Demystifying Fungal Infections of the Equine Hoof

A journeyman farrier shares his insight into fungal foot infections that can compromise hoof health and cause lameness.

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Demystifying Fungal Infections of the Equine Hoof
The circular areas on the solar surface of this hoof are fungal colonies, which can erode the sole and cause lameness. | Photo courtesy Michael Wildenstein

Scientists estimate there are millions of fungal species in the world, some of which can cause a variety of diseases in humans and animals. Think ringworm and thrush. You might be aware that your horse is susceptible to fungal infections of the skin and respiratory system, but did you know fungi can also affect your horse’s hooves?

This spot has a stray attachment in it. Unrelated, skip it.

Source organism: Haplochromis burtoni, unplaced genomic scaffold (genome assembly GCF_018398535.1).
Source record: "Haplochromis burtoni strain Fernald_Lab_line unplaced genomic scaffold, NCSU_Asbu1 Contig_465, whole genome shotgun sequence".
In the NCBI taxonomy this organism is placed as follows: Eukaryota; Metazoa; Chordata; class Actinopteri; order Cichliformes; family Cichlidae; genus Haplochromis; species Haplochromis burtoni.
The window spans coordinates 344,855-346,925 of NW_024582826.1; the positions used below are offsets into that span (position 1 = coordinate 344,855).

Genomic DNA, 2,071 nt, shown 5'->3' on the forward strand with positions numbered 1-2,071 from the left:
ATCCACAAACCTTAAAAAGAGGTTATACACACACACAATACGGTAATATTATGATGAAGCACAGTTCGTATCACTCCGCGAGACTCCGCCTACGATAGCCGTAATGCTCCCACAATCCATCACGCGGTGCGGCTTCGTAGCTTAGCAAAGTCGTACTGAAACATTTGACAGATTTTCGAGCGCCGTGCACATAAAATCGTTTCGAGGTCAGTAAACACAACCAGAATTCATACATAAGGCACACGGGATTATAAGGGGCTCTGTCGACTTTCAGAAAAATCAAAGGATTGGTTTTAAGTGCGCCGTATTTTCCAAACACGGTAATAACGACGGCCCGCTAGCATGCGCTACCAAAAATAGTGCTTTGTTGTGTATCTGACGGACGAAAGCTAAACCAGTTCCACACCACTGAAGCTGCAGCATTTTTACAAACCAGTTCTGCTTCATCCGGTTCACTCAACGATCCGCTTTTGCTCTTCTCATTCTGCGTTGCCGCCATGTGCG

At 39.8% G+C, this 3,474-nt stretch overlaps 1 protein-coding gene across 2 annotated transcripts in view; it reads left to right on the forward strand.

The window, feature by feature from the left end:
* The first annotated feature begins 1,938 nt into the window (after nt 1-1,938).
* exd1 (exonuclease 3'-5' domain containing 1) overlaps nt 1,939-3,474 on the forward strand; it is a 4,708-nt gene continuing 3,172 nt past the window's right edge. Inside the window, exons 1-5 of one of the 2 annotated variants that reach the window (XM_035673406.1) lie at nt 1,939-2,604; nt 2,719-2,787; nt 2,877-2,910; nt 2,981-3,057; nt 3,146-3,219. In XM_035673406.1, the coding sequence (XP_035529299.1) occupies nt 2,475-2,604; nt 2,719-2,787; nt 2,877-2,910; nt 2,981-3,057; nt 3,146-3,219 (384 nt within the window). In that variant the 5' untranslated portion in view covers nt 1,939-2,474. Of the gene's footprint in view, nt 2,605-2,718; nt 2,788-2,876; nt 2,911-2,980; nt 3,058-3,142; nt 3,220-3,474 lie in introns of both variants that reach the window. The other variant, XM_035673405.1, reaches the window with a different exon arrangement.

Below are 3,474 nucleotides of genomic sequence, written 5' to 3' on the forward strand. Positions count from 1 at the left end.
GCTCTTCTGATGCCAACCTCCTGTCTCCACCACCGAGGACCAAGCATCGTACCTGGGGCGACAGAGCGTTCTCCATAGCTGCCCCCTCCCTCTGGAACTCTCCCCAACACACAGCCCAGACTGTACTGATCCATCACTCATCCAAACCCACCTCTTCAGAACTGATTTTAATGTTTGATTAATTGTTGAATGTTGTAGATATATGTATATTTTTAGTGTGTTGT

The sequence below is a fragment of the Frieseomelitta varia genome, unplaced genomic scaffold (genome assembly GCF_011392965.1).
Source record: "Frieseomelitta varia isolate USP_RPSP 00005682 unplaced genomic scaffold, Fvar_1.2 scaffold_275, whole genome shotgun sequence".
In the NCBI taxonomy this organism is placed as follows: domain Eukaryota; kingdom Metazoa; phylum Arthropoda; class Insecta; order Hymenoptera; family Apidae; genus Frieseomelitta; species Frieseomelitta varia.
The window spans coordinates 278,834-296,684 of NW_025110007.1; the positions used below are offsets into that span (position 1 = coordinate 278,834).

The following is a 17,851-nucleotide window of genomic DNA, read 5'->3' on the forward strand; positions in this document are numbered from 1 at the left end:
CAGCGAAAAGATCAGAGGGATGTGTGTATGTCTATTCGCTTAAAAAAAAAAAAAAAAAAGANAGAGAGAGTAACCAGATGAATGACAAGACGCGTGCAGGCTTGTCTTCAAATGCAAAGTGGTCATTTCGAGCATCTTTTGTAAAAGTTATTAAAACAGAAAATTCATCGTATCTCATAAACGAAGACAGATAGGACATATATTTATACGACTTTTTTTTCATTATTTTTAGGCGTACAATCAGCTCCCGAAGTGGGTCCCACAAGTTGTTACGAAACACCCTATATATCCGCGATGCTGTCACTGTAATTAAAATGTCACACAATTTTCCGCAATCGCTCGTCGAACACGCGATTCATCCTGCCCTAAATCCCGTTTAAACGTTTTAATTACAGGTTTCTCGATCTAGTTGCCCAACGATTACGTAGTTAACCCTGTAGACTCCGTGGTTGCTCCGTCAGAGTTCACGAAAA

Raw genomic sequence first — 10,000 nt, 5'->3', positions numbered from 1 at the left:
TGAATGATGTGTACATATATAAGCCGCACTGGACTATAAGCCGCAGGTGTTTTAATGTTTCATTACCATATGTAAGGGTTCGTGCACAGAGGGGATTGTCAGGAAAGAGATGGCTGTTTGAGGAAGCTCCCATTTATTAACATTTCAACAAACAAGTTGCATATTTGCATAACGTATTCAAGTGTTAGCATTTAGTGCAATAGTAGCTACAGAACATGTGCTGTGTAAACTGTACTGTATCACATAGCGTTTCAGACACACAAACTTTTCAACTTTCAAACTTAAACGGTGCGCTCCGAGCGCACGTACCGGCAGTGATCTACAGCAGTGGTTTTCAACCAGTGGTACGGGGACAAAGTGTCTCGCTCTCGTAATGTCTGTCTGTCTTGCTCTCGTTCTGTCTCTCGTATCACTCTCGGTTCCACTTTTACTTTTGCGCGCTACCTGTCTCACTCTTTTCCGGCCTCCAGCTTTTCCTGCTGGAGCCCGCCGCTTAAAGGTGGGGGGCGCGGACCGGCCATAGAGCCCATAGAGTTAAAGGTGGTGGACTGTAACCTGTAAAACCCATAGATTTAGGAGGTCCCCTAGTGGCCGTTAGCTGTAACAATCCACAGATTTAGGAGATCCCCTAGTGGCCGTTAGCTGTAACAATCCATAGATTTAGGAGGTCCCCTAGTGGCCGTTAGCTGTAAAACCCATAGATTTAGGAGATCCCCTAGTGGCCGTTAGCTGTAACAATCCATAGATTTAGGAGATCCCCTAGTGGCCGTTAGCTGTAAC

Journeyman farrier Mike Wildenstein, CJF, APF, FWCF (Hons), who was the resident farrier at Cornell University for two decades, recently spoke about fungal infections of the hoof at the 2020 Northeast Association of Equine Practitioners Symposium, held virtually.

Demystifying Fungal Infections of the Equine Hoof
Horse owners can treat many superficial fungal growths on the outer hoof wall with topical products, though veterinary diagnostics might be needed to determine if the infection goes deeper than the stratum externum. | Photo: Courtesy of Michael Wildenstein
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Written by:

Stacy Pigott is a freelance writer based in Tucson, Arizona. For 25 years, Stacy served as editor for various equine publications in the Quarter Horse racing and Western performance horse industries. She currently works at the University of Arizona, where she is a public information officer covering health sciences news and research. She hopes to compete in eventing and jumping with her OTTB Nicky.

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